There's no difference, except that referring to the entire OS as Linux ignores the work of thousands of (unpaid) people who worked on the software for the GNU project which is included in any "Linux" distribution. Ubuntu's apparently the favoured one nowadays: Gnome is GNU's desktop manager, to give a very visible example. Plus, if it weren't for the GNU Project, the Linux kernel would probably have been a lot less famous, and a lot less used. When Torvalds GPLed his kernel, eight years of software development was ready to be built around it. If people want to use Linux only, I wish them a lot fun with their kernel and software development ;)

Quote:
Yeah, now you say that the patent system is wrong, until you create something great and someone else just takes it and makes huge money with it. I bet this would change your view 180 degrees.
It is wrong because, as Faulk_Wulf said:
Quote:
Apple shouldn't copyright a touch-screen phone, just their specific OS that allows it to understand the input for example. Thus if another company makes a touchscreen phone as long as it doesn't use the Apple OS then it'd be fine.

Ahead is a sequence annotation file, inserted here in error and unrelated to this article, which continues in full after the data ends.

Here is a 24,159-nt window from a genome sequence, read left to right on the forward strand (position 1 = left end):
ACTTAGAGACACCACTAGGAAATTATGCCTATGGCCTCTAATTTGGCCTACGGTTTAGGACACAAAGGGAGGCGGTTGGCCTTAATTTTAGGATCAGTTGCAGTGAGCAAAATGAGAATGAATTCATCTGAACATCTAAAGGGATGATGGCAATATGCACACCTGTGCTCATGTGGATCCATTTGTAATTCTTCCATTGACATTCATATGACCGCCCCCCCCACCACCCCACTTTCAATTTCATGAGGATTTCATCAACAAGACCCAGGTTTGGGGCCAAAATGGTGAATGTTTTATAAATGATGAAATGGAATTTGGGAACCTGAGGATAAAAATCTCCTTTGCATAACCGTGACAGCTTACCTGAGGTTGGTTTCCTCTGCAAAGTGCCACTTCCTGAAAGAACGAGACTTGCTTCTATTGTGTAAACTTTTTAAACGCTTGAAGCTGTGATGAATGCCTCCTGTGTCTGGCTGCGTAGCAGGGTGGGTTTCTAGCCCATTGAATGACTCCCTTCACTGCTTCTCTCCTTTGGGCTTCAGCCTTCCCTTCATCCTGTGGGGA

Right now, you can patent very general ideas that have many implementations. This stifles development by other people who cannot or don't want to pay you for your general idea.

Then there's the problem of big companies (IBM, for one), who can afford all the fees, patenting just about anything they can lay their hands on; holding on to those patents until another company develops something that is slightly close to "their" general idea and pounce on them with a lawsuit.

If I were able to patent my modding ideas, more than twenty people from this site alone would've been in court. It's a ridiculous idea. An idea is an idea and you shouldn't be able to patent it.
A very specific function? Yes. A very general function with thousands of applications, of which you're only going to use one? No. An idea? No.
BLC 22nd May 2009, 10:54 Quote
...*YAWN*... Yet another company trying to take a chunk out of a competitor with a pointless "patent" suit... Never been here before...
RichCreedy 23rd May 2009, 14:17 Quote
Quote:
Originally Posted by n3mo
Yeah, now you say that the patent system is wrong, until you create something great and someone else just takes it and makes huge money with it. I bet this would change your view 180 degrees.

I have already come up with a couple of ideas that i thought about, but never patented. a few years after my ideas, low and behold someone else is building them.

Using tft screens for picture frames and memory cards was an idea i had several years ago
barack 23rd May 2009, 14:29 Quote
i never thought before that Microsoft would do this.
ssj12 24th May 2009, 06:15 Quote
how do you patent XML tags? I'm lost on this. XML is free code that shouldn't be patent controlled. I agree with Microsoft on this one, it makes no apparent sense as this patent should be invalidated to begin with.